Aside from the obvious similarities, there are times that, when playing Dying Light, you’d be forgiven for forgetting that Techland are the developers behind it. While that seems like damning with feint praise, I’m certain they would acknowledge that, while Dead Island is a series enjoyed by many, it wasn’t without its fair share of technical hiccups.
Actually, that’s the first thing to note, here. Despite being an unfinished preview build, my three and a bit hours with Dying Light were hitch free, with no bugs in sight, and a clear and stable frame-rate throughout.
And that’s an important factor in the moment to moment gameplay, too. Where Dead Island was a series of encounters with zombies on the ground, Dying Light lets you take to the walls and roofs, flowing around the environment with your parkour skills. Dare I say it, at times it’s actually similar to the gameplay in Mirror’s Edge. Fundamentally, the mechanics are very similar. You’ll be forraging for crafting materials to make new weapons (or fix old ones), and heal yourself up. But there’s also a constant feeling of progression thanks to the three levelling systems: survivor, agility, and power. As you use each of these three skills, they will level up, allowing you to unlock new abilities through the skill trees that further enhance your capabilities. It’s nothing new really, but in the context of this kind of game, it’s a rewarding experience that actually changes how you play.
That small gap you saw earlier? Yeah, once you’ve unlocked the slide ability and night draws in, you’re going to need to use that to escape. The titular light plays a huge part, you see. During the day you feel powerful, possibly too powerful. You can see the zombies (and they do call them that, refreshingly) and you can pick them off. You can avoid a huge crowd, and dominate the smaller ones, thanks to the ability to kick and keep them at arm’s length. That’s not to say you’re invincible, however. One moment (emergent gameplay is a buzzword, but that’s what this was) I was looting cabinets and locked boxes, the next I hear a human (alive) scream. Cowardly as it may be, I bolted from the room as five zombies rushed in. “To the roof!” was my yellowbellied cry, and so I did. Unfortunately, some of the zombies can climb. Sadly for them, I can kick them in the head before they get to me, watching as they fall onto a spike trap.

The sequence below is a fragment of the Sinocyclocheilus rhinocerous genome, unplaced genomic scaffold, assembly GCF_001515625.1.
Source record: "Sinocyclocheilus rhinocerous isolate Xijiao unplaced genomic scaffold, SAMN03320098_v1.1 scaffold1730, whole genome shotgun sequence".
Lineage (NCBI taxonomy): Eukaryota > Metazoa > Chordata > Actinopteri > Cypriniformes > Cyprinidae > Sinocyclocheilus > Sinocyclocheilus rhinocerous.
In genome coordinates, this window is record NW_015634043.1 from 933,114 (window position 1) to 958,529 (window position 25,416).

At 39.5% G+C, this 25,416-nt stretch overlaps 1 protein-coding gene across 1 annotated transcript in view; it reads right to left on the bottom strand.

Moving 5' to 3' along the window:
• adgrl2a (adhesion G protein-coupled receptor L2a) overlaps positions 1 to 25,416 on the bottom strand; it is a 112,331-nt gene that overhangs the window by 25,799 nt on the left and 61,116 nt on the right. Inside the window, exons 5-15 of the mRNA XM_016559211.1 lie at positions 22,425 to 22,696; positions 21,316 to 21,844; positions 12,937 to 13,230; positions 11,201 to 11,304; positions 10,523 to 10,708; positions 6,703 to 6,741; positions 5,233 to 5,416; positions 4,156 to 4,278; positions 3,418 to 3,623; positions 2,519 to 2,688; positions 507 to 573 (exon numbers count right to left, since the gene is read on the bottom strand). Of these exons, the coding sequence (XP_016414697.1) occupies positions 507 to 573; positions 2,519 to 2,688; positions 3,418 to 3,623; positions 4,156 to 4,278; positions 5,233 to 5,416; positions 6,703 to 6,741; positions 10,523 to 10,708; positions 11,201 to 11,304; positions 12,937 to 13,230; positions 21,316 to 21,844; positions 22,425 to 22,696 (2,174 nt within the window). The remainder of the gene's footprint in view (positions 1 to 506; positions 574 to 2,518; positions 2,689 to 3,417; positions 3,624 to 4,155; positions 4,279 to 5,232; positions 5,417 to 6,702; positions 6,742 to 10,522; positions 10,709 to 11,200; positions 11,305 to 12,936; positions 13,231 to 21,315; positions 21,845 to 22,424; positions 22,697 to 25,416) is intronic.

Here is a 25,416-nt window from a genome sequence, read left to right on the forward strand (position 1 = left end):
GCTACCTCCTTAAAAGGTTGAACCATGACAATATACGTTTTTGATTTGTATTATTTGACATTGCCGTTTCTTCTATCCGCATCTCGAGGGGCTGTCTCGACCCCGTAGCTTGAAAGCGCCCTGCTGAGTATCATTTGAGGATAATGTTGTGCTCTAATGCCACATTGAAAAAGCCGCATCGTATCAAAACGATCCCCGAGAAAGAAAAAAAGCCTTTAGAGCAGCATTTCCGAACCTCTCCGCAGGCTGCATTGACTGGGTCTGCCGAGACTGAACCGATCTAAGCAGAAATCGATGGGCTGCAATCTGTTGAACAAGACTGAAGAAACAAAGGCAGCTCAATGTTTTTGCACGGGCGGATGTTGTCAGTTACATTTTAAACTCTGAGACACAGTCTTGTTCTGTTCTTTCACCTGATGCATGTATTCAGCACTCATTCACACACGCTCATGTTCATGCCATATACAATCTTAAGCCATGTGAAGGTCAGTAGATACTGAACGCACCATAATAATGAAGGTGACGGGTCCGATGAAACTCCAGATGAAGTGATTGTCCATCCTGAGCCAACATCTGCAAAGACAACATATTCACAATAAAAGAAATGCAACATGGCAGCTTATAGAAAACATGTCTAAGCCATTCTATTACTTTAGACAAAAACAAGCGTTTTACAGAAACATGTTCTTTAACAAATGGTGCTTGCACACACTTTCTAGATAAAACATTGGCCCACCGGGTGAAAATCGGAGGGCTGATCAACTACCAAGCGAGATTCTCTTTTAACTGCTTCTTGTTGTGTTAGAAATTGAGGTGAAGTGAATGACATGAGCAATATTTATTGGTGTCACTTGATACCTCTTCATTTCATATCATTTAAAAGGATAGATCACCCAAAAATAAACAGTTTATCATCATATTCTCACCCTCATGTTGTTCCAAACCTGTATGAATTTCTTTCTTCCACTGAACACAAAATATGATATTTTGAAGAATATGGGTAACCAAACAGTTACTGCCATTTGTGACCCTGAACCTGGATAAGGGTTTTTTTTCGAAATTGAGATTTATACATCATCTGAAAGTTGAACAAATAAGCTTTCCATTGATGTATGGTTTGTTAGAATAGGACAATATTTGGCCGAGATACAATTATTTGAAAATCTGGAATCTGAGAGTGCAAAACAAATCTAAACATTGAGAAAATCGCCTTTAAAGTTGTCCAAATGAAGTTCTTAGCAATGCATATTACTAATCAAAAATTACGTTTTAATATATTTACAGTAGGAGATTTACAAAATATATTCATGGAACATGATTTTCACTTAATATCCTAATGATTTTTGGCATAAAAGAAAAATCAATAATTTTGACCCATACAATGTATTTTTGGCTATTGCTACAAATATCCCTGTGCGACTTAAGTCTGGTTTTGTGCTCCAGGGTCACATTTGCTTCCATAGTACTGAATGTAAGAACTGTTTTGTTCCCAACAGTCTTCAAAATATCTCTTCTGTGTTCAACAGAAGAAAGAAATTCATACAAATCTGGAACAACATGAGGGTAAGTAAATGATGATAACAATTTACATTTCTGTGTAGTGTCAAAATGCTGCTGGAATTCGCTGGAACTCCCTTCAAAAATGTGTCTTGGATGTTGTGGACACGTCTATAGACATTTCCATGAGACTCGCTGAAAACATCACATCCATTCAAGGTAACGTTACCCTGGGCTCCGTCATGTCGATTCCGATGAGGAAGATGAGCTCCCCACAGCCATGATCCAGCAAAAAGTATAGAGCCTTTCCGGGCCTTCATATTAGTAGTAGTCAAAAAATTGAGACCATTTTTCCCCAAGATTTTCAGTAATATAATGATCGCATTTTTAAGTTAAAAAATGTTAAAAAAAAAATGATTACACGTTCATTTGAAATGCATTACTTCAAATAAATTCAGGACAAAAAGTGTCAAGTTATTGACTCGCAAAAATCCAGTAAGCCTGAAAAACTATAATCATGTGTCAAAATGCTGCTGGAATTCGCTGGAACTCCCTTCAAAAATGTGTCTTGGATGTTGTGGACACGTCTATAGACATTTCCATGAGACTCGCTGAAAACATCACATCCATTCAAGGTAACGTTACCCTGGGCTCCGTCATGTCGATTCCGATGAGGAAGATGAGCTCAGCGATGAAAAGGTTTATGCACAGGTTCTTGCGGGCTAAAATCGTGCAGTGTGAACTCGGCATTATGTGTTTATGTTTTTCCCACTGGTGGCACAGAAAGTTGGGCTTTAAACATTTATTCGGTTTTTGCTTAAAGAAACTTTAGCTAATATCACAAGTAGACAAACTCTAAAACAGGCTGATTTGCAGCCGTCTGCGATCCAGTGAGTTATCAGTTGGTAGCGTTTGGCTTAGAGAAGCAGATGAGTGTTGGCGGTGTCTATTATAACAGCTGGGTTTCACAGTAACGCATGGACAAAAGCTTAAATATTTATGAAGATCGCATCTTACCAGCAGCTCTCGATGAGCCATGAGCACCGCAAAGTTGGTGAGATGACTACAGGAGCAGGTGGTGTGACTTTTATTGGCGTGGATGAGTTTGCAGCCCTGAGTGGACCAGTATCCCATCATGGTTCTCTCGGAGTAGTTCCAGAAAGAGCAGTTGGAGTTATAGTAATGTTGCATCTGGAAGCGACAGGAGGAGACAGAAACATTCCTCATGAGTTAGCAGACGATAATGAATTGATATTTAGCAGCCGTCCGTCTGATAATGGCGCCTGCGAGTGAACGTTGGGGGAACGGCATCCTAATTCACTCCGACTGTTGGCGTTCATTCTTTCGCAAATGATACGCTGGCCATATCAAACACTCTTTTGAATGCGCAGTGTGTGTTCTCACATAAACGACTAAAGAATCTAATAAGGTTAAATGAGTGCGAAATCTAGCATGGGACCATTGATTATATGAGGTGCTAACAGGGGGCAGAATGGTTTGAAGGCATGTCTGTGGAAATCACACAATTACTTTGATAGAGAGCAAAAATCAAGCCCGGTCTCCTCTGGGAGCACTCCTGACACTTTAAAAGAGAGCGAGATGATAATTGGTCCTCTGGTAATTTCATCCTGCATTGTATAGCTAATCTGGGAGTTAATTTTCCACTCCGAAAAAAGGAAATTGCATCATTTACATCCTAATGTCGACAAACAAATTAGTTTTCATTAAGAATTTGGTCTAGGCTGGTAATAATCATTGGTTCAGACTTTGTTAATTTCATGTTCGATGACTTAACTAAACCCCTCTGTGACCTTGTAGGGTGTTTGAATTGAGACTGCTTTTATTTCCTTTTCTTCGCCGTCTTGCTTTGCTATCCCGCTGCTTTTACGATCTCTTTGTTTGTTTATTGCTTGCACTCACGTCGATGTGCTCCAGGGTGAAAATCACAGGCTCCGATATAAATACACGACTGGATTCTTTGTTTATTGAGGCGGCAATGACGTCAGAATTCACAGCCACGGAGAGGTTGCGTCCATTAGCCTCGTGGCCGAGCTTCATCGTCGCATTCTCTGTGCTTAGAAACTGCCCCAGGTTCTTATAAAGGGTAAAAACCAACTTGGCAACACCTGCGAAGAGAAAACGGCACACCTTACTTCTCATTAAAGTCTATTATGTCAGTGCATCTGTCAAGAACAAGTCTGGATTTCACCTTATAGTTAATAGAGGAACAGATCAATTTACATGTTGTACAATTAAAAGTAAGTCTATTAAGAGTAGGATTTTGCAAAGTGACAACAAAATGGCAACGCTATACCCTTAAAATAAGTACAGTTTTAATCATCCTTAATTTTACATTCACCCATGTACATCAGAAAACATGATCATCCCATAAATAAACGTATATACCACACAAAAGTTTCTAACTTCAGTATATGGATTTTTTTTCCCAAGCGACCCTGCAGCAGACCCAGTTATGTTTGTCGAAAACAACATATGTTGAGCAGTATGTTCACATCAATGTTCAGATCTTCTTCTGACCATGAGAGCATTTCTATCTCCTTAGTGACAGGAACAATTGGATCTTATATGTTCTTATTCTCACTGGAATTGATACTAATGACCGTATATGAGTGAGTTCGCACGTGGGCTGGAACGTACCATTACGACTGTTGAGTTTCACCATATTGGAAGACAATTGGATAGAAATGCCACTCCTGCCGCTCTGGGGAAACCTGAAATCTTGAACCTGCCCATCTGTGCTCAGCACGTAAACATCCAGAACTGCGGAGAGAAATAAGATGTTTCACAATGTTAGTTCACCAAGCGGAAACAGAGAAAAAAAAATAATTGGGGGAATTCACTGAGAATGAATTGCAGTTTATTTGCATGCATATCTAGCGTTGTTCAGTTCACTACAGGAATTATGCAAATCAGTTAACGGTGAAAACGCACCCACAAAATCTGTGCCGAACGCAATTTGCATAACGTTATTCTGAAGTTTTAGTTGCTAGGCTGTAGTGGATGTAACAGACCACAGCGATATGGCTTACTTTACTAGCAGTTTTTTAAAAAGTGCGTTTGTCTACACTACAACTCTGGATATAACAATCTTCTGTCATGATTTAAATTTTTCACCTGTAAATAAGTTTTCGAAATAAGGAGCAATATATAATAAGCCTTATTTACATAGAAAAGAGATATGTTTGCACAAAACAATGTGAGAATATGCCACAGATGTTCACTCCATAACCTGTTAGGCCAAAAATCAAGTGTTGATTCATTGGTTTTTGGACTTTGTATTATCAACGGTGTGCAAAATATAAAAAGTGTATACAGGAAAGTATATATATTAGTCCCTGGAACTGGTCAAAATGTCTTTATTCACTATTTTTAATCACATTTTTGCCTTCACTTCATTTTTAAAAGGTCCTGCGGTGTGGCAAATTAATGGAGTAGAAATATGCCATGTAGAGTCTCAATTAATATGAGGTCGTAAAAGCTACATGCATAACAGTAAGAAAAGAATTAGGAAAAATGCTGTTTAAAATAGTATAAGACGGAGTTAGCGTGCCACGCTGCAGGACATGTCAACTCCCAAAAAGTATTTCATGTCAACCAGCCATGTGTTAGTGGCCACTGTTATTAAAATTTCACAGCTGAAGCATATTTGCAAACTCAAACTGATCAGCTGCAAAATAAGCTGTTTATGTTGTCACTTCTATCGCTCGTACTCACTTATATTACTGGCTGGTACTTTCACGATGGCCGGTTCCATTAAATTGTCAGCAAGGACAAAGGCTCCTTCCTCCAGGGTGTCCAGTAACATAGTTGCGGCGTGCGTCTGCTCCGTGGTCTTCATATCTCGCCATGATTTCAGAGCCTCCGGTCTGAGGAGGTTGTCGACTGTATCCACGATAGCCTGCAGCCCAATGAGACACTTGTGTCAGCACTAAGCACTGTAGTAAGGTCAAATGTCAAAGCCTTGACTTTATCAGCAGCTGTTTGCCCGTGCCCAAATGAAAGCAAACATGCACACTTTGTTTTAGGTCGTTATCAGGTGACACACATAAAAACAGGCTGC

The parkour works really well, you’ll be pleased to hear. While it takes a massive amount of adjustment to not use “X” as jump, hitting R1 and holding it to grab ledges eventually becomes natural. All you have to do is look to the next finger placement, and you’ll continue your climb. Shimmying across a ledge is a nice way to escape the horde, but eventually you’ve got to come down. But back to the nighttime. Flickering embers from burning cans are a source of light breaking through the darkness, appearing as beacons of hope. Don’t actually treat them as beacons of hope, though, as often crowds of zombies are all around them. The dark is your enemy, as you just can’t see well enough. A moment of safety is destroyed as the undead shuffle into view as you round a corner. It’s terrifying, and the panic sets in just as it does in the very best of the genre.
Dying Light looks brilliant whether you’re scanning the skies and watching birds circle, or dashing away from a hulking beast of a zombie, because your weapons are weak and you’re no match for the horde. That steady frame-rate comes into play when it gets hectic, and while we’d all prefer 60fps, the decision to lock it at 30 at least makes sense here.
But it’s not all perfect, however. The dialogue is at best average, and during the worst moments, it’s appalling. Certain characters stand out (though I won’t spoil anything here), and it’s a wonder they were asked to do a second take. Some of the story missions leave a little to be desired, too, and I can’t be the only one a little tired of following orders over a radio. Elsewhere, while the world and visuals are great, there needs to be some variation, which may well come later in the game. The apocalpyse looks great, here, but it’s a brown one, and not one that looks like The Last of Us, for example.
Dying Light could be the game Techland always threatened to make. It’s far more serious than Dead Island ever was, but it’s also (even at this stage) more polished, and has a story that I actually want to see unfold. We won’t find out whether it can live up to these early impressions until release later this month, but here’s hoping.